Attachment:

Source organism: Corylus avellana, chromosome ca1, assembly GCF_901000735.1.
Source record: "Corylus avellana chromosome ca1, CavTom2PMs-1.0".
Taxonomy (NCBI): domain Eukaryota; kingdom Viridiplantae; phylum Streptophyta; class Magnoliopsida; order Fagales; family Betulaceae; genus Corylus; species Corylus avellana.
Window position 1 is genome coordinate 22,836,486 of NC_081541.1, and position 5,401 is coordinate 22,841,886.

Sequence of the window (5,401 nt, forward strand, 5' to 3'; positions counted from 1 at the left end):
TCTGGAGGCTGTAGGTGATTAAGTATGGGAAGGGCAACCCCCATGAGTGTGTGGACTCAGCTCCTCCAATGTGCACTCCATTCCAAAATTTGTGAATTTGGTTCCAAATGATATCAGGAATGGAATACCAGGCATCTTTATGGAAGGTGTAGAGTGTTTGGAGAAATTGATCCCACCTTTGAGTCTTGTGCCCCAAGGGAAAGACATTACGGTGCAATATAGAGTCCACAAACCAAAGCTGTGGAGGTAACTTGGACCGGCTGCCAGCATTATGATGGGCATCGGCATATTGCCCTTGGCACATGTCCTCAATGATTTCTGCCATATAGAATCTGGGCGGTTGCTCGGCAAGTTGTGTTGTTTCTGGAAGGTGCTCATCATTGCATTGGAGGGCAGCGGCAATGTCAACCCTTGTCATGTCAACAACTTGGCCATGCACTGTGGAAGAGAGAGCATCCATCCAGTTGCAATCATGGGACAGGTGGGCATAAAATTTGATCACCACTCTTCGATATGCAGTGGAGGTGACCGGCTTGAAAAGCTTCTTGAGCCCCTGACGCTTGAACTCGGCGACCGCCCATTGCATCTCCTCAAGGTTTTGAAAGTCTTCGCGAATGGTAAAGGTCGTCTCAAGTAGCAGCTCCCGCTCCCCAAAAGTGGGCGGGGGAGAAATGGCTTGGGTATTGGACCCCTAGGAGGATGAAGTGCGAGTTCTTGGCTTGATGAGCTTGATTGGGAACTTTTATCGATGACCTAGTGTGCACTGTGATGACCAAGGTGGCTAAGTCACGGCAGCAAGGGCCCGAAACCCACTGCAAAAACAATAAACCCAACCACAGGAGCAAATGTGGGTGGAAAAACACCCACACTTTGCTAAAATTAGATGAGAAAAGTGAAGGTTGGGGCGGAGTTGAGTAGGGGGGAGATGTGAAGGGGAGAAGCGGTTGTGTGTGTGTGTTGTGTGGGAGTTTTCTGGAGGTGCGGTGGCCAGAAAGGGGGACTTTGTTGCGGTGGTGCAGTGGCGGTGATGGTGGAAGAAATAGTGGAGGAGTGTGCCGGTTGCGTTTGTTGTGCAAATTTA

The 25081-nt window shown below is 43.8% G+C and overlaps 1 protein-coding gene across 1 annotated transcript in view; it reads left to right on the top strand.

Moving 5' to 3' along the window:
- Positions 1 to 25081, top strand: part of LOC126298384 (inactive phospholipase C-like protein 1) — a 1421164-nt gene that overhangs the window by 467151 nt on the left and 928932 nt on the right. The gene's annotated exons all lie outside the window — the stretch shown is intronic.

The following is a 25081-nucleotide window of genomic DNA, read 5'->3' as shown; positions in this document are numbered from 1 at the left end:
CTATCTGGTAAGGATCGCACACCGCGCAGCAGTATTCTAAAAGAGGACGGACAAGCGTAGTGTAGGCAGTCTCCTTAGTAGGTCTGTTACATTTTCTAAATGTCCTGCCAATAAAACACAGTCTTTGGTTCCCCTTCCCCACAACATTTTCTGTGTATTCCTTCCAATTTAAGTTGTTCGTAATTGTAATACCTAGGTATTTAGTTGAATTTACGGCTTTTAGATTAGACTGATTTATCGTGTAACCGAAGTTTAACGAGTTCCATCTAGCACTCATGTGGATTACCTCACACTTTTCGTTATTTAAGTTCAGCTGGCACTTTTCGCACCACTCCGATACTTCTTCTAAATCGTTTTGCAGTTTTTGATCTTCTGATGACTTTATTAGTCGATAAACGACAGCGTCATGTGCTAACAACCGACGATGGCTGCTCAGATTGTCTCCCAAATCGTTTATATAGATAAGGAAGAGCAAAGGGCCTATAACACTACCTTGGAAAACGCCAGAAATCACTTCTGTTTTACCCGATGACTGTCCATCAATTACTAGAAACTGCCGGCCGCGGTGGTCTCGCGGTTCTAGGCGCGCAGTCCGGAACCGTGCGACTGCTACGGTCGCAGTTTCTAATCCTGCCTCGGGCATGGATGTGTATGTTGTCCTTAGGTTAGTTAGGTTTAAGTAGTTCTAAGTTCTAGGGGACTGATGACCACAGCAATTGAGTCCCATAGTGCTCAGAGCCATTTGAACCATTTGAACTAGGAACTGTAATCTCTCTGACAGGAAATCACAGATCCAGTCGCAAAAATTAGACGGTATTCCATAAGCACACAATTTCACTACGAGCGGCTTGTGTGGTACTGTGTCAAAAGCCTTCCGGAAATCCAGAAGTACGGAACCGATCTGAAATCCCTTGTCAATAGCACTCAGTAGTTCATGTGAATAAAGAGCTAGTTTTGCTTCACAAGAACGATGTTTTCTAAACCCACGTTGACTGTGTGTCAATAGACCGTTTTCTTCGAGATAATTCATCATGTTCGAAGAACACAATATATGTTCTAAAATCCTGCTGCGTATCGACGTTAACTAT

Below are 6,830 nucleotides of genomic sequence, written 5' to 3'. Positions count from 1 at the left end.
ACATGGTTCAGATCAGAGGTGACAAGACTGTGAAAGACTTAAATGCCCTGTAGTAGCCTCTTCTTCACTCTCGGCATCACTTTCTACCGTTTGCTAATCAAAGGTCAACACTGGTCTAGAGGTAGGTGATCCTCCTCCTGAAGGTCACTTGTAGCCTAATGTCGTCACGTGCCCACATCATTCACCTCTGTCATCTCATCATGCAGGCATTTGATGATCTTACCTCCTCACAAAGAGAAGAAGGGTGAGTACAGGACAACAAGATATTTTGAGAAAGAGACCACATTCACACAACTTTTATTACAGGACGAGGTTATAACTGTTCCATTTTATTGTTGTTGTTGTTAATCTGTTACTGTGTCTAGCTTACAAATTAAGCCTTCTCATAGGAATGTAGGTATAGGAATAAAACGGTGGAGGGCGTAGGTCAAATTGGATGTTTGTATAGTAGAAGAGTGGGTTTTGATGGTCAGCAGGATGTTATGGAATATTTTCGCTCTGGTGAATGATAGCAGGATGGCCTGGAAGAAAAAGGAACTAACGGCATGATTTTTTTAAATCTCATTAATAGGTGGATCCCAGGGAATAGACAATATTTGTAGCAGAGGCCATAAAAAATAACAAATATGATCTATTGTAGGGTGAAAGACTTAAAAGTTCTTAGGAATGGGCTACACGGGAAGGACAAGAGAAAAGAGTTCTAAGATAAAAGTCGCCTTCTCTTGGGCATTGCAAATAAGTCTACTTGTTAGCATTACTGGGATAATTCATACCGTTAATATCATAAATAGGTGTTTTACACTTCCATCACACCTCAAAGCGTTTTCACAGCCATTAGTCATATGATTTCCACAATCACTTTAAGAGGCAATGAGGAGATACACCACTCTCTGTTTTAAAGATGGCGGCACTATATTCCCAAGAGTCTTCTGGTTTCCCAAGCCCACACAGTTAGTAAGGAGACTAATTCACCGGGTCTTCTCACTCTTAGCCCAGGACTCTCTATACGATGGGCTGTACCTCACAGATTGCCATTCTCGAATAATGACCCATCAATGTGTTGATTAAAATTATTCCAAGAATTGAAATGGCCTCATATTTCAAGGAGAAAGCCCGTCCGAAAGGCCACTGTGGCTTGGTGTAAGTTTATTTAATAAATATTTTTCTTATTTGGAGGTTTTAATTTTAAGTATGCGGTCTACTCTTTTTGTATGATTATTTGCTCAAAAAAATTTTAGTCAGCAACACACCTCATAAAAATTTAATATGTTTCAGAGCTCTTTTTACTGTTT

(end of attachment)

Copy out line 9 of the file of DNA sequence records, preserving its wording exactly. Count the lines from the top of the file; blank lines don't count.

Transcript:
- Positions 1 to 25081, top strand: part of LOC126298384 (inactive phospholipase C-like protein 1) — a 1421164-nt gene that overhangs the window by 467151 nt on the left and 928932 nt on the right. The gene's annotated exons all lie outside the window — the stretch shown is intronic.